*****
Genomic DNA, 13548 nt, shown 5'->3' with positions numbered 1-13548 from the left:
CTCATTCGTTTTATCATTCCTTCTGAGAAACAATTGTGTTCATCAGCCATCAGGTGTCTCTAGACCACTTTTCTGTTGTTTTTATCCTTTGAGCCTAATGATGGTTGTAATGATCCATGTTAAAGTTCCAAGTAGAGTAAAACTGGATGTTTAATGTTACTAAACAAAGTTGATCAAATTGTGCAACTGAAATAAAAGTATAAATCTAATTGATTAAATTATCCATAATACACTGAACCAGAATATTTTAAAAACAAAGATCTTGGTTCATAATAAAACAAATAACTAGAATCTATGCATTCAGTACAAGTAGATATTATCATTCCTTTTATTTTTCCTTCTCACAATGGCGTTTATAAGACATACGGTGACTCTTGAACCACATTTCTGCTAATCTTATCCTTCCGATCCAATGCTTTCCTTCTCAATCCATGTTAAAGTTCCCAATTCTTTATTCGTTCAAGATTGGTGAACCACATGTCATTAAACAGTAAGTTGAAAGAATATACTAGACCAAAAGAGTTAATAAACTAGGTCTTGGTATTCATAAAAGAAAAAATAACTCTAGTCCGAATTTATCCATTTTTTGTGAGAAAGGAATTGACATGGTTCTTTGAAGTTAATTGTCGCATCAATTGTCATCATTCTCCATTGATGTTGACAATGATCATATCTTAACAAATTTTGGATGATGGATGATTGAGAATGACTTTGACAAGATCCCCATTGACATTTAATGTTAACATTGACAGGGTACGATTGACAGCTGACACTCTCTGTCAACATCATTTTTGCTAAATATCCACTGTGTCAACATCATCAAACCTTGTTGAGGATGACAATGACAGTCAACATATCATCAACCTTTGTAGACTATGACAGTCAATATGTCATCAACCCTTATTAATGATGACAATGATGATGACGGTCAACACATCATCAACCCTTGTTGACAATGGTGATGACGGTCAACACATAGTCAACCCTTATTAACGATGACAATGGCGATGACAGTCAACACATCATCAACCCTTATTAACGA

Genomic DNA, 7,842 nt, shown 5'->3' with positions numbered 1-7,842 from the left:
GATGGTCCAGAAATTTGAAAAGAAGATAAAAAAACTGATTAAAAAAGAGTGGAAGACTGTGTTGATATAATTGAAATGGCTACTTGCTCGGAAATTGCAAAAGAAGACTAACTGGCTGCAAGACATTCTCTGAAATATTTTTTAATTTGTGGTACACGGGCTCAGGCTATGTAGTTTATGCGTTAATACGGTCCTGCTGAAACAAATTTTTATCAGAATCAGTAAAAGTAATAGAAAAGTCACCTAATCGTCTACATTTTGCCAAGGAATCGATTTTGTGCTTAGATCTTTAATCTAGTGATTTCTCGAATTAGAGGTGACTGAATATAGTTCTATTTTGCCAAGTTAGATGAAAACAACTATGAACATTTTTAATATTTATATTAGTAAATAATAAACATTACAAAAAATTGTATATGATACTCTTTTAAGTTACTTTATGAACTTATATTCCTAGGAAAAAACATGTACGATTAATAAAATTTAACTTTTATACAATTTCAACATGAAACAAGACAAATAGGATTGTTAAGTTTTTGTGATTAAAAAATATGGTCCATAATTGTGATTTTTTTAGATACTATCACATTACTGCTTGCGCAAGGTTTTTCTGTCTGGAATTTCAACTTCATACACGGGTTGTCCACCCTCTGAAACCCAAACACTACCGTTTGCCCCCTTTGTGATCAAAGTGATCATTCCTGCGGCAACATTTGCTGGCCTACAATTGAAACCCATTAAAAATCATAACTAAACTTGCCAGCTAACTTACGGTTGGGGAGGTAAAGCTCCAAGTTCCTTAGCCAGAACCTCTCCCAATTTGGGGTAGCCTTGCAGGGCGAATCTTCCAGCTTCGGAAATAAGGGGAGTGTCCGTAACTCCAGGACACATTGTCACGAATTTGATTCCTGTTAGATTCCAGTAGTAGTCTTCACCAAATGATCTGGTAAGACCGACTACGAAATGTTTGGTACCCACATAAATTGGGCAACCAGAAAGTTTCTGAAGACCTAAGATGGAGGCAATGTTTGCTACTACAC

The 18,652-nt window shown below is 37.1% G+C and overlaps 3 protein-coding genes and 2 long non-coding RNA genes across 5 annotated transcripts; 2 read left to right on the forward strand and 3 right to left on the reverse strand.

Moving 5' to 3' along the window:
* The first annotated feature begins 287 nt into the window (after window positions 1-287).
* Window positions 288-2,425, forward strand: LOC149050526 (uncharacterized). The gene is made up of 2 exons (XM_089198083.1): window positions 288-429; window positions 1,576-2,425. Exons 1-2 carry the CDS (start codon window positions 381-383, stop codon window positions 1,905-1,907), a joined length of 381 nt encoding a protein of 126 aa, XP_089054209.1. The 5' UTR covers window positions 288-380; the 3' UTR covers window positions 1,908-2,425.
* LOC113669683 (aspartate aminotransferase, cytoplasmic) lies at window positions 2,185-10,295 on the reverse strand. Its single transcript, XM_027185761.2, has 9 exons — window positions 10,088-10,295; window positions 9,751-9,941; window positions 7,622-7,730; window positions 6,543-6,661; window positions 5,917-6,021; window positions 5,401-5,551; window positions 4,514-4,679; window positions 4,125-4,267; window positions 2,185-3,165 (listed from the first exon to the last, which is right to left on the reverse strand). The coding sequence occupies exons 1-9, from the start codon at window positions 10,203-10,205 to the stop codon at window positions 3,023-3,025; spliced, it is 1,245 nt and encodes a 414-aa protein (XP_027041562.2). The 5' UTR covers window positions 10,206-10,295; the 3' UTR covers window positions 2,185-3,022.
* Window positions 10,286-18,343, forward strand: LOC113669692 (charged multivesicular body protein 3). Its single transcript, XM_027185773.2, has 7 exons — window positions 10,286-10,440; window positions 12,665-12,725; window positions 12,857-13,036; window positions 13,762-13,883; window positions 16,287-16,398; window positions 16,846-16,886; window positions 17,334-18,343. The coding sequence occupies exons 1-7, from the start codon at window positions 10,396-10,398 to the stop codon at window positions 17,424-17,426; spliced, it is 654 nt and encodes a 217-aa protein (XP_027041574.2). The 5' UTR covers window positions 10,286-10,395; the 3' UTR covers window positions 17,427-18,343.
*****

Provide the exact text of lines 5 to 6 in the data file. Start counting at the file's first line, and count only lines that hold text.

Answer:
The 18,652-nt window shown below is 37.1% G+C and overlaps 3 protein-coding genes and 2 long non-coding RNA genes across 5 annotated transcripts; 2 read left to right on the forward strand and 3 right to left on the reverse strand.

Moving 5' to 3' along the window: